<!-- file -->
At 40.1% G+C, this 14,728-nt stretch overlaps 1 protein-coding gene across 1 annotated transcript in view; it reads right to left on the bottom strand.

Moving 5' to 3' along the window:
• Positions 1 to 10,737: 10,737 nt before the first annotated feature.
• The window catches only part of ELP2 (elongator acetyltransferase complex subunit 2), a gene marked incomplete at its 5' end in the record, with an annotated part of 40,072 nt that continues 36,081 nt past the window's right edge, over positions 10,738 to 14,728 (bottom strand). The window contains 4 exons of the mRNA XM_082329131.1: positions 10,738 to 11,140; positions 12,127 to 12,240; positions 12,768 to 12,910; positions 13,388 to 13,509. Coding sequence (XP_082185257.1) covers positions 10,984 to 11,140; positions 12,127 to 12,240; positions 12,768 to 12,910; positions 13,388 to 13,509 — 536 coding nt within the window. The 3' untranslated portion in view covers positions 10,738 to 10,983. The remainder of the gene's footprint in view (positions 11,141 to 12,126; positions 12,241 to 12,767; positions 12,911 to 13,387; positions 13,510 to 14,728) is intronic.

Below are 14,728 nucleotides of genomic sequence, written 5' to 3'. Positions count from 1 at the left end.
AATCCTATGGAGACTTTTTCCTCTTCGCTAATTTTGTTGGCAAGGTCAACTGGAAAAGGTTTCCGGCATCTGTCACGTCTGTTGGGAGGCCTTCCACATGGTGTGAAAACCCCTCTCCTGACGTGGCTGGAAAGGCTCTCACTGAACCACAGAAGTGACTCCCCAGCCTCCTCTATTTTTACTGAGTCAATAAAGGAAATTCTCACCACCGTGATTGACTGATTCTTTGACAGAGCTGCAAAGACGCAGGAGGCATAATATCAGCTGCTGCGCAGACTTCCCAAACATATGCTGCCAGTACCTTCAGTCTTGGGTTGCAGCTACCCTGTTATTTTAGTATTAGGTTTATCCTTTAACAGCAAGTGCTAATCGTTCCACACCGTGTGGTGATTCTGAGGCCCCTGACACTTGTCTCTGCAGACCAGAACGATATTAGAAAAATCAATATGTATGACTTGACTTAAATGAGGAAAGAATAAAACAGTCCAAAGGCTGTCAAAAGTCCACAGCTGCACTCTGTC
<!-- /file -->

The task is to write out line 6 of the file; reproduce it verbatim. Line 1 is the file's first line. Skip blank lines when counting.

AATCCTATGGAGACTTTTTCCTCTTCGCTAATTTTGTTGGCAAGGTCAACTGGAAAAGGTTTCCGGCATCTGTCACGTCTGTTGGGAGGCCTTCCACATGGTGTGAAAACCCCTCTCCTGACGTGGCTGGAAAGGCTCTCACTGAACCACAGAAGTGACTCCCCAGCCTCCTCTATTTTTACTGAGTCAATAAAGGAAATTCTCACCACCGTGATTGACTGATTCTTTGACAGAGCTGCAAAGACGCAGGAGGCATAATATCAGCTGCTGCGCAGACTTCCCAAACATATGCTGCCAGTACCTTCAGTCTTGGGTTGCAGCTACCCTGTTATTTTAGTATTAGGTTTATCCTTTAACAGCAAGTGCTAATCGTTCCACACCGTGTGGTGATTCTGAGGCCCCTGACACTTGTCTCTGCAGACCAGAACGATATTAGAAAAATCAATATGTATGACTTGACTTAAATGAGGAAAGAATAAAACAGTCCAAAGGCTGTCAAAAGTCCACAGCTGCACTCTGTC